Meeting My Body Where She’s At

I have this running joke that began at age 40. Every year around my birthday, I have some new diagnosis to wrangle with. The birthday present at 40 was PCOS, or Polycystic Ovarian Syndrome. Poly what? I consider myself to be quite savvy in all things medically related, but I had never heard of this one. Four letters that were a huge pain in my butt. My skin looked like I was 13 again, and no matter how much I worked out, I was packing on the weight. Some birthday present, eh?

Looking back, it was at 40 that my hormones began to wreak havoc on my body. At the time, I was training hard with the hopes of getting into serious bodybuilding. Completely changing my diet and exercise, and consuming a large amount of protein daily probably were not the kindest things I could have done to my body. However, I also believe to my core that I was perimenopausal at the time, despite my healthcare providers telling me I was way too young.

The next couple years, my “birthday presents” were surgeries – knee and shoulder injuries from roller derby (completely worth it). Year 43 was extra special, and I say that with a massive dose of sarcasm. What I first chalked up to PCOS, continued to nag my inner knowing. My body was telling me something different and I posed the question to my doctor that I really did not want the answer to…”Do you think I’m in menopause?” Even then, my doctor still claimed I was too young. I pushed back with, “Can we at least do the blood test?” Sure enough, I was knee deep in what affectionately became known as Esther the Menopause Monster.

Esther and I became very well-acquainted. We hung out together often. I would know she was visiting because she would cause me to lose my patience or make me super-hot. Hot like the Sierra Desert, not hot like Jason Momoa. The characteristic I liked least about her was her stubbornness. No matter what I did for exercise or what I ate, she would hang out around my waistline. Worse yet, I caught a glimpse of my butt in the kids’ bathroom mirror and swore it belonged to someone else…like the lunch lady I remembered in elementary school. What in the hell was happening to my svelte little figure I had known all my life, even after having four babies?!

The year of my 44th birthday, I was going to see how Esther and I could “be on a break,” with a little intervention from some hormone therapy. Doing my research, I thought bio identicals would be the safest. Considering my family health history, and taking some guidance from my doctor, I decided it would be best to undergo genetic testing to know the best course of action. And so, it was determined that my present for birthday 44 was going to be a BRCA1 positive diagnosis. 2019 was the year of seven related surgeries – an oophorectomy followed by six breast surgeries, including a double mastectomy, implants, ex-plants, and multiple “fixes” to take care of scarring, infection and open wounds. 2019 can bite me.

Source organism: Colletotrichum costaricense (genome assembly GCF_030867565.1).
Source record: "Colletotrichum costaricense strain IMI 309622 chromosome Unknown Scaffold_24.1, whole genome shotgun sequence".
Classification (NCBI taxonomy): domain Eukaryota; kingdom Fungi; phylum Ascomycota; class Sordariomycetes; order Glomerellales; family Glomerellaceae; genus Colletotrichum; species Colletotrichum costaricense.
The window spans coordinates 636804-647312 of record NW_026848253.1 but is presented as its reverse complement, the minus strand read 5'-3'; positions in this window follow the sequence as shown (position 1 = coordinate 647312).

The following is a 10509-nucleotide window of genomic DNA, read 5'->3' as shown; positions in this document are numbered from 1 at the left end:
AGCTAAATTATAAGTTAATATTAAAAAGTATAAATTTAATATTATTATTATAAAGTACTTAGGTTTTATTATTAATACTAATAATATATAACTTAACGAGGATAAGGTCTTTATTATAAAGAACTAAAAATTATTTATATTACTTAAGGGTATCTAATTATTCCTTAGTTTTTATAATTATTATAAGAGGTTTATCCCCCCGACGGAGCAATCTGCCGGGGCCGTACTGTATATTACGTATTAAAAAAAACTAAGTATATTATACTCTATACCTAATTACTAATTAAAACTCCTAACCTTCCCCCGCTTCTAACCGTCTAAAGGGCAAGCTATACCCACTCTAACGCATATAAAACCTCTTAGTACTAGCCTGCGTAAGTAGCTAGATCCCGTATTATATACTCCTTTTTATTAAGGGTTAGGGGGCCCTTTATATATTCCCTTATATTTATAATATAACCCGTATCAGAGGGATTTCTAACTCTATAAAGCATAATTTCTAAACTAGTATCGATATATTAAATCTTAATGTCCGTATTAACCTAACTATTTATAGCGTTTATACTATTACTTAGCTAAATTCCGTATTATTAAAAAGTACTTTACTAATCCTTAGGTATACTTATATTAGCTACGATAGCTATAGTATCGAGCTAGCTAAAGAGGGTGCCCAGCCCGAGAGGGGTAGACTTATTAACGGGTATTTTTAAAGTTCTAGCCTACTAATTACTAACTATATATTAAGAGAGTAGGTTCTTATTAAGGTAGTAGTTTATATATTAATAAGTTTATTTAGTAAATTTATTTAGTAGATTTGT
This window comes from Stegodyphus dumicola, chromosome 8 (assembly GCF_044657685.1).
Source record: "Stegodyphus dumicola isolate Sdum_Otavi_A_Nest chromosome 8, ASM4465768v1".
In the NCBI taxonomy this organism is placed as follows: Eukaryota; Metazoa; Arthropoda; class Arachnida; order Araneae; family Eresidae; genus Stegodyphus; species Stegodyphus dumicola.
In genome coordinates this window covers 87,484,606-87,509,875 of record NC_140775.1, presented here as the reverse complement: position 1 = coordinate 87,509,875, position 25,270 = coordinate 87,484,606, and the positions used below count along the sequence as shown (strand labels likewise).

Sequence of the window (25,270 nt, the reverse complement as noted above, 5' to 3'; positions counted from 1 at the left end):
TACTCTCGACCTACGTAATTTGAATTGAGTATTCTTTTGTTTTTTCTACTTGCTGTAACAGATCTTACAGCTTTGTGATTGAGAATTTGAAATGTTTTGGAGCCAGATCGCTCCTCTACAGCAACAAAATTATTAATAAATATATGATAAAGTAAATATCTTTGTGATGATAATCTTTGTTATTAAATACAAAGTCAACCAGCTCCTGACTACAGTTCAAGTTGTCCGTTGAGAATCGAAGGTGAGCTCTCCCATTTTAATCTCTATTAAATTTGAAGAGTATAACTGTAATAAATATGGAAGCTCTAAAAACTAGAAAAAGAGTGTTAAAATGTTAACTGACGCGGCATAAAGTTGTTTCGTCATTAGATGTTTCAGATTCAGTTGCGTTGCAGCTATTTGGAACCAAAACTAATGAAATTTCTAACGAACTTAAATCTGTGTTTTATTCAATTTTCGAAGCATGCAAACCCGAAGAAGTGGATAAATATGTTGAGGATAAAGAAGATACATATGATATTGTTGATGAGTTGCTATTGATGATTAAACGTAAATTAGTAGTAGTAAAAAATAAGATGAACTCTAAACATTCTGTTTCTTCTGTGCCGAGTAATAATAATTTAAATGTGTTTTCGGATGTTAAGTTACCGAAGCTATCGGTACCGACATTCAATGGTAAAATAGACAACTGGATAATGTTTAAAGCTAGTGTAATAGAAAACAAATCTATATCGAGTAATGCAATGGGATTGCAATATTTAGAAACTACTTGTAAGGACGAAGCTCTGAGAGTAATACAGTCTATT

The year of birthday 45 has been different from all the rest, and not just because it happened during quarantine. It has been the year of re-learning how to love myself and my body. This trusty little machine has been through a lot. A fibromyalgia diagnosis and arthritis in my thirties, derby surgeries, now eight BRCA1 surgeries, and co-habitating with Esther. While I work out seven days a week and eat clean, the shape of my body is simply not the same, which I attribute to surgeries and hormone changes. Weight is hanging out in new places, and cellulite has taken up residence alongside Esther. I do not have my 20-something figure, or even my 30-something figure. But then again, I am not supposed to. That is a fallacy put on us by society and I have carried it around on my shoulders for far too long. So, year 45 is the year of acceptance.

Please don’t mistake my acceptance as giving up, they are not the same. I will continue to fight for my health and do the things I can do to be kinder to my body. Instead of being rough on her, I will be gentle and more forgiving. I will not look at what I have lost, but rather have appreciation and gratitude for how far this strong, tough girl has gotten me over the years. Chasing babies, going on walks with my kids, roller skating, running, lifting weights, walking 20 5 Ks in 2020, and now taking on a 10-week workout challenge. Rather than missing what was, I will give thanks for where I am – still able to take part in activities that feed my soul. I will let go of what society tells me I should look like, and re-define my own beauty, inside and out, that tells the story of my journey.

And so, my beautiful sisters out there in the world, I encourage you to do the same. Let go of the comparison, the anger, the frustration and the embarrassment. Stop shaming your own body and listening to how others define beauty. That, my dear, is up to you. Decide to meet your body where she is at. Thank her. Praise her. Speak kindly to her the next time you see her in the mirror. Most importantly, love her and appreciate her for where she has carried you and where she will be taking you.

By Amy Proffitt